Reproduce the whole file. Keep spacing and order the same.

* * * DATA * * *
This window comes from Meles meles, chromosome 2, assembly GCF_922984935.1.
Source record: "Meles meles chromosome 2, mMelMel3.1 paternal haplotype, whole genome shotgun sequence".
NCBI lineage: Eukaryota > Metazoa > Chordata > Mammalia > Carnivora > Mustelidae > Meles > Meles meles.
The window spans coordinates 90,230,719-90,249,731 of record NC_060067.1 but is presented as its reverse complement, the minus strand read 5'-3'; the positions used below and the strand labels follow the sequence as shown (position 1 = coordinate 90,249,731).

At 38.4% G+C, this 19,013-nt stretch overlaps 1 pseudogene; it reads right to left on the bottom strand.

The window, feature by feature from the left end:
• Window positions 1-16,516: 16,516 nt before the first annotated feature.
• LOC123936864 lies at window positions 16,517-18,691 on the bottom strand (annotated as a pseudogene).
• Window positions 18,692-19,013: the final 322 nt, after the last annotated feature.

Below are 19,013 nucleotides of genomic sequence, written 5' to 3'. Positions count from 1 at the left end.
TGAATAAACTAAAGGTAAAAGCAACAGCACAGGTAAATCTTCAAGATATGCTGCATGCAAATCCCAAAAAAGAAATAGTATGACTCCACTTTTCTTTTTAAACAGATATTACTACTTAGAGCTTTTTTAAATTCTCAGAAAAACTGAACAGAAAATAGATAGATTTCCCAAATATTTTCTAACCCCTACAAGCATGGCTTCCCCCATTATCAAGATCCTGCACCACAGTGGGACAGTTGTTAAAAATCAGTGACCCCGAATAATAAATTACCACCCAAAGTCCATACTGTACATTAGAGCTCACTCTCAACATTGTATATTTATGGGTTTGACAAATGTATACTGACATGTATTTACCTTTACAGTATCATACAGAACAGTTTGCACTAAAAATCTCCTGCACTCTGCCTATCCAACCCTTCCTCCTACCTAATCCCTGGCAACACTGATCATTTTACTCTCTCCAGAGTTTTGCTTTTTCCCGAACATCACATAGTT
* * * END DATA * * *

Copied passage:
This window comes from Meles meles, chromosome 2, assembly GCF_922984935.1.
Source record: "Meles meles chromosome 2, mMelMel3.1 paternal haplotype, whole genome shotgun sequence".
NCBI lineage: Eukaryota > Metazoa > Chordata > Mammalia > Carnivora > Mustelidae > Meles > Meles meles.
The window spans coordinates 90,230,719-90,249,731 of record NC_060067.1 but is presented as its reverse complement, the minus strand read 5'-3'; the positions used below and the strand labels follow the sequence as shown (position 1 = coordinate 90,249,731).

At 38.4% G+C, this 19,013-nt stretch overlaps 1 pseudogene; it reads right to left on the bottom strand.

The window, feature by feature from the left end:
• Window positions 1-16,516: 16,516 nt before the first annotated feature.
• LOC123936864 lies at window positions 16,517-18,691 on the bottom strand (annotated as a pseudogene).
• Window positions 18,692-19,013: the final 322 nt, after the last annotated feature.

Below are 19,013 nucleotides of genomic sequence, written 5' to 3'. Positions count from 1 at the left end.
TGAATAAACTAAAGGTAAAAGCAACAGCACAGGTAAATCTTCAAGATATGCTGCATGCAAATCCCAAAAAAGAAATAGTATGACTCCACTTTTCTTTTTAAACAGATATTACTACTTAGAGCTTTTTTAAATTCTCAGAAAAACTGAACAGAAAATAGATAGATTTCCCAAATATTTTCTAACCCCTACAAGCATGGCTTCCCCCATTATCAAGATCCTGCACCACAGTGGGACAGTTGTTAAAAATCAGTGACCCCGAATAATAAATTACCACCCAAAGTCCATACTGTACATTAGAGCTCACTCTCAACATTGTATATTTATGGGTTTGACAAATGTATACTGACATGTATTTACCTTTACAGTATCATACAGAACAGTTTGCACTAAAAATCTCCTGCACTCTGCCTATCCAACCCTTCCTCCTACCTAATCCCTGGCAACACTGATCATTTTACTCTCTCCAGAGTTTTGCTTTTTCCCGAACATCACATAGTT